CHINESE GRAMMAR

Chinese Grammar Mandarin Chinese grammar is the base for the grammar of the other Chinese dialects. One of the first confusions that are presented in the Chinese language is the order of words in a sentence. The complement is placed first and the subject is placed next. For example, if you want to say that a person is in a certain place, they say that “in certain place is a person.”

The use of two verbs in a sentence can be given without affecting the importance of each verb; those verbs are called co verbs. At verb conjugations tool you can give more information about conjugation rules. The time in each sentence is presented by two perfect actions which complete or continue the action. The sentences generally have no connectors of any kind because the meaning of words can decipher the meaning of the sentence; there are words that are called classifiers, and they are always used with numerals to express units of measurement.

There is a connector called genitive possession which means "of" and type "的". For example 我 的. Wǒ of Shu. Literally: "I '的' book." Meaning: "My book." To write or make an interrogative sentence, there are three forms: The first is to add "ma" at the end of an affirmative sentence, the second to use an interrogative pronoun like Who, What, Where, and so on. And the third way is to double the affirmative form of the sentence. For example:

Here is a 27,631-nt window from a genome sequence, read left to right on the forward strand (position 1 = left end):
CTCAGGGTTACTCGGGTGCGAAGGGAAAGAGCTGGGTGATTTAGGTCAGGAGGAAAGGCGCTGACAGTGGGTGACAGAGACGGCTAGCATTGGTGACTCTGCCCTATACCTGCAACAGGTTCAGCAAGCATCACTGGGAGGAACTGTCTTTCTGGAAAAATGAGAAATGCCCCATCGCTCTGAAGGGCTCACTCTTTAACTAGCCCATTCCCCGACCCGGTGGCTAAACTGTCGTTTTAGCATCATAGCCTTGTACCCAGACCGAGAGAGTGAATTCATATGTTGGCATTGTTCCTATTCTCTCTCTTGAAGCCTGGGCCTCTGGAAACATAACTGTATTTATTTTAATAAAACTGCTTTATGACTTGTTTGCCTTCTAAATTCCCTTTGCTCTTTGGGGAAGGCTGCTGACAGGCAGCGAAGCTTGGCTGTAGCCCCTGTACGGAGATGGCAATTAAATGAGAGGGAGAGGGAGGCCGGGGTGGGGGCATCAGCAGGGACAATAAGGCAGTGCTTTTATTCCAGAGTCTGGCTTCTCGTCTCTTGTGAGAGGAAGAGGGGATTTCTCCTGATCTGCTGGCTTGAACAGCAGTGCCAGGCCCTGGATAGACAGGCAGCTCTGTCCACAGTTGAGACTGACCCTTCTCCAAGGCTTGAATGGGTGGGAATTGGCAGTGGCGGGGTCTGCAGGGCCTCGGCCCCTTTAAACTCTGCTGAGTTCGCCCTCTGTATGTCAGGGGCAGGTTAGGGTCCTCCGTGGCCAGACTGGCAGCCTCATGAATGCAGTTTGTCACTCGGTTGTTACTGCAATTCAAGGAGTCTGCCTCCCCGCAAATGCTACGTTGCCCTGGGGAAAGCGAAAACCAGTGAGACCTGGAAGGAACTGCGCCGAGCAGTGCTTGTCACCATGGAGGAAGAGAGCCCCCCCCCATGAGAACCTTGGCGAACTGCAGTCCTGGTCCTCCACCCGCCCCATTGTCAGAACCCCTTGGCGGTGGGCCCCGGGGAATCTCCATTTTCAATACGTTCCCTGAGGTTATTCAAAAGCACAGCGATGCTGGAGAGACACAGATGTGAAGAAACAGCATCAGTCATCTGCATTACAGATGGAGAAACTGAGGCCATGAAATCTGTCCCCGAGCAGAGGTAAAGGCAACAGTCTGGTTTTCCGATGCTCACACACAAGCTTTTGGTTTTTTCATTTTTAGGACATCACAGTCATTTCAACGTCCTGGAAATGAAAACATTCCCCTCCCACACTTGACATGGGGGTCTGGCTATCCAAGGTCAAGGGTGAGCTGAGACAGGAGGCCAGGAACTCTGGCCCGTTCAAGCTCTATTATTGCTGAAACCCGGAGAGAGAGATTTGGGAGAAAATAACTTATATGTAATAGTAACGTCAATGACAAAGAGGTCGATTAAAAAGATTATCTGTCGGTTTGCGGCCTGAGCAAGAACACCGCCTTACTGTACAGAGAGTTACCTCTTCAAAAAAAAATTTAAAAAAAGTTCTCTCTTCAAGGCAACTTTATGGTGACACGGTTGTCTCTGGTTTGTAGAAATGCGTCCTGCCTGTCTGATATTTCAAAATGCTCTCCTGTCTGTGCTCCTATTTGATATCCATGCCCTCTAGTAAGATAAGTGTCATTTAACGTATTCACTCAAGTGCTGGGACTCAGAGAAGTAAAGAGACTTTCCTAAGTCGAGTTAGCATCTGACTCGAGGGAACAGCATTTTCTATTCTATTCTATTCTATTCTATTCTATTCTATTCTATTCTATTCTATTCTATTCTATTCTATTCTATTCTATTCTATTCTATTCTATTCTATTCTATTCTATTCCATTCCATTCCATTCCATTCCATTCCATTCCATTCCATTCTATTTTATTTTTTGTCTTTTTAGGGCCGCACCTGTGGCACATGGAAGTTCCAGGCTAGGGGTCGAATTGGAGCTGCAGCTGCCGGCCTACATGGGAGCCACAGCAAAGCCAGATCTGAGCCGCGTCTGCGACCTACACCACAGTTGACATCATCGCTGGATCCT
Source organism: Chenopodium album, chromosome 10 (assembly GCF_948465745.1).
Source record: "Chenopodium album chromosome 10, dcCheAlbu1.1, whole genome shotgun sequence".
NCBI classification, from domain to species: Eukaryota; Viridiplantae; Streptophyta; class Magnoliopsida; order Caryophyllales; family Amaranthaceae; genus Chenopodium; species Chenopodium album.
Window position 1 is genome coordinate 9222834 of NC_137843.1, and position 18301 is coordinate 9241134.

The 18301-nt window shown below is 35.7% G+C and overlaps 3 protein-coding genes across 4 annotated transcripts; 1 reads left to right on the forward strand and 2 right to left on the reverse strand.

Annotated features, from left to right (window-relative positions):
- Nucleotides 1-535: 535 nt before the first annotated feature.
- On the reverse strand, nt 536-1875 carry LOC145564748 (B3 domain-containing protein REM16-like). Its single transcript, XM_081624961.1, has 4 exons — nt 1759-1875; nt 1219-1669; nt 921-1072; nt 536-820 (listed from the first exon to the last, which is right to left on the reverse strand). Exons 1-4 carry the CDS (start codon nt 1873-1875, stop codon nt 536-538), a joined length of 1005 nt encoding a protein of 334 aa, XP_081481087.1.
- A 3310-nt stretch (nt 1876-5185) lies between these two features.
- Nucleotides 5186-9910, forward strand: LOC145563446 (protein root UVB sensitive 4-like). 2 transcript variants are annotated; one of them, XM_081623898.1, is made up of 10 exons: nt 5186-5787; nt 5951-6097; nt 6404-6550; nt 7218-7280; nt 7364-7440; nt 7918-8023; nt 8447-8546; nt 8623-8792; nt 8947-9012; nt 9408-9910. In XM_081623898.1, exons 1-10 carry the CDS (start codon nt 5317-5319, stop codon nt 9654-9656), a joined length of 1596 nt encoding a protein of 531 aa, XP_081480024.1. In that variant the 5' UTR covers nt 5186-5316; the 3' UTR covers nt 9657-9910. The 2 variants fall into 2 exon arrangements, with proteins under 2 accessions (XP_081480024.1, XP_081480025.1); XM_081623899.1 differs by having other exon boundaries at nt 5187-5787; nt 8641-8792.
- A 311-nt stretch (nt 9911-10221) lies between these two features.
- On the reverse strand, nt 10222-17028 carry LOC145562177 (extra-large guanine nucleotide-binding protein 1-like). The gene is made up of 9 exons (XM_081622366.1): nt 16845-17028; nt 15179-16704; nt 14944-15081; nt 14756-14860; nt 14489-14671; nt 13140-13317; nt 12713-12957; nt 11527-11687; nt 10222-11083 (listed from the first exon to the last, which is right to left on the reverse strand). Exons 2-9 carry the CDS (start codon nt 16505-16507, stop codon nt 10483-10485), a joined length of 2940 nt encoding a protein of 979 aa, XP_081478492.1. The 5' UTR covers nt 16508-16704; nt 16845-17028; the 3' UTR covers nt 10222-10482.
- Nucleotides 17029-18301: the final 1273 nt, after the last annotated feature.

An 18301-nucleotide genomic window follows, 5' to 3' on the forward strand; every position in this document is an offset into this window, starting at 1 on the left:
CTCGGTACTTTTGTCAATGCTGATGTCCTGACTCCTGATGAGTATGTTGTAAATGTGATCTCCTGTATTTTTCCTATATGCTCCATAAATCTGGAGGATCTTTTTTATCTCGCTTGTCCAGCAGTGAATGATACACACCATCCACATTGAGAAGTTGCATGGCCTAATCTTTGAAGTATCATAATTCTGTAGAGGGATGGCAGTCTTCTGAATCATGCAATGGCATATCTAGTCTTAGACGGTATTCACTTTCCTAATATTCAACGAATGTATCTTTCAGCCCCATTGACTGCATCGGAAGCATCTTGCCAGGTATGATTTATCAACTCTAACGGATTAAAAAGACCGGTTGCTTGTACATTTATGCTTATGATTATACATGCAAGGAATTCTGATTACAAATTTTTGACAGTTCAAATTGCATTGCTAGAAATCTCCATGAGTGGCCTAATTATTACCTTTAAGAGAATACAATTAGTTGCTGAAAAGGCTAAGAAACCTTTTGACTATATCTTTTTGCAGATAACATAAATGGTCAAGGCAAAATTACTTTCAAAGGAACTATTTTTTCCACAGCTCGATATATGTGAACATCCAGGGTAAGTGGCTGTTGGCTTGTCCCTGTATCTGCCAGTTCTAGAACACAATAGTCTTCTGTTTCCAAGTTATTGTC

• Hushi shì nǐ ma? Literally: "You are nurse (interrogative particle" ma "). Meaning:" Are you a nurse?

  • Shei shì Hushi. Literally: "Who is a nurse." Meaning: "Who is a nurse?

  • Nǐ shì bù shì Hushi. Literally: "You be not be a nurse." Meaning. "Are you a nurse?

Chinese Grammar

Adjectives

Adverbs

Articles

Auxiliary Verb

Conjugation

Conjunction

Demonstrative Adjective

Demonstrative Pronoun

Exclamation

Interjection

Intonation

Nouns

Onomatopoeia

Possessive Adjective

Prepositions

Pronouns

Sentence

Determiner

Active Voice

Verbs



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